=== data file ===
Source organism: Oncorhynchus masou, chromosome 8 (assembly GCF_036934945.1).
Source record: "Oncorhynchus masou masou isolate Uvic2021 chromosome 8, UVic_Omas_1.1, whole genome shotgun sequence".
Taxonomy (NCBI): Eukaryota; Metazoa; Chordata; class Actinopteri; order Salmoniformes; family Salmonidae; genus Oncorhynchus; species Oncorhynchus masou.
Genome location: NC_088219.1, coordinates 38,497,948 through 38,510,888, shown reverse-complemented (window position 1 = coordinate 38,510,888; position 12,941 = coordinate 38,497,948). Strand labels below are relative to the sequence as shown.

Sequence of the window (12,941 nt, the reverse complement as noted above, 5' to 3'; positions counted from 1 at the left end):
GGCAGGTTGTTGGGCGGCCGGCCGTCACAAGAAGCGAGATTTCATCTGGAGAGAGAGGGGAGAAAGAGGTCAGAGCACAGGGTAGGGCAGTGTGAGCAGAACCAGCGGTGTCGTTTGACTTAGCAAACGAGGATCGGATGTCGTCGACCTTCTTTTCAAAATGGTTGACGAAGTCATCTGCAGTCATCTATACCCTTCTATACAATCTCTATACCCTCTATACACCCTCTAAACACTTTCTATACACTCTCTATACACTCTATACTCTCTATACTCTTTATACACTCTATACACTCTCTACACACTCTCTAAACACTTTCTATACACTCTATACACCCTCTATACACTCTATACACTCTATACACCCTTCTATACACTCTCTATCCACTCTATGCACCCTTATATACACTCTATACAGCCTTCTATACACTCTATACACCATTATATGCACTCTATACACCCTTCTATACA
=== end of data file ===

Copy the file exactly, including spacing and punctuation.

Source organism: Oncorhynchus masou, chromosome 8 (assembly GCF_036934945.1).
Source record: "Oncorhynchus masou masou isolate Uvic2021 chromosome 8, UVic_Omas_1.1, whole genome shotgun sequence".
Taxonomy (NCBI): Eukaryota; Metazoa; Chordata; class Actinopteri; order Salmoniformes; family Salmonidae; genus Oncorhynchus; species Oncorhynchus masou.
Genome location: NC_088219.1, coordinates 38,497,948 through 38,510,888, shown reverse-complemented (window position 1 = coordinate 38,510,888; position 12,941 = coordinate 38,497,948). Strand labels below are relative to the sequence as shown.

Sequence of the window (12,941 nt, the reverse complement as noted above, 5' to 3'; positions counted from 1 at the left end):
GGCAGGTTGTTGGGCGGCCGGCCGTCACAAGAAGCGAGATTTCATCTGGAGAGAGAGGGGAGAAAGAGGTCAGAGCACAGGGTAGGGCAGTGTGAGCAGAACCAGCGGTGTCGTTTGACTTAGCAAACGAGGATCGGATGTCGTCGACCTTCTTTTCAAAATGGTTGACGAAGTCATCTGCAGTCATCTATACCCTTCTATACAATCTCTATACCCTCTATACACCCTCTAAACACTTTCTATACACTCTCTATACACTCTATACTCTCTATACTCTTTATACACTCTATACACTCTCTACACACTCTCTAAACACTTTCTATACACTCTATACACCCTCTATACACTCTATACACTCTATACACCCTTCTATACACTCTCTATCCACTCTATGCACCCTTATATACACTCTATACAGCCTTCTATACACTCTATACACCATTATATGCACTCTATACACCCTTCTATACA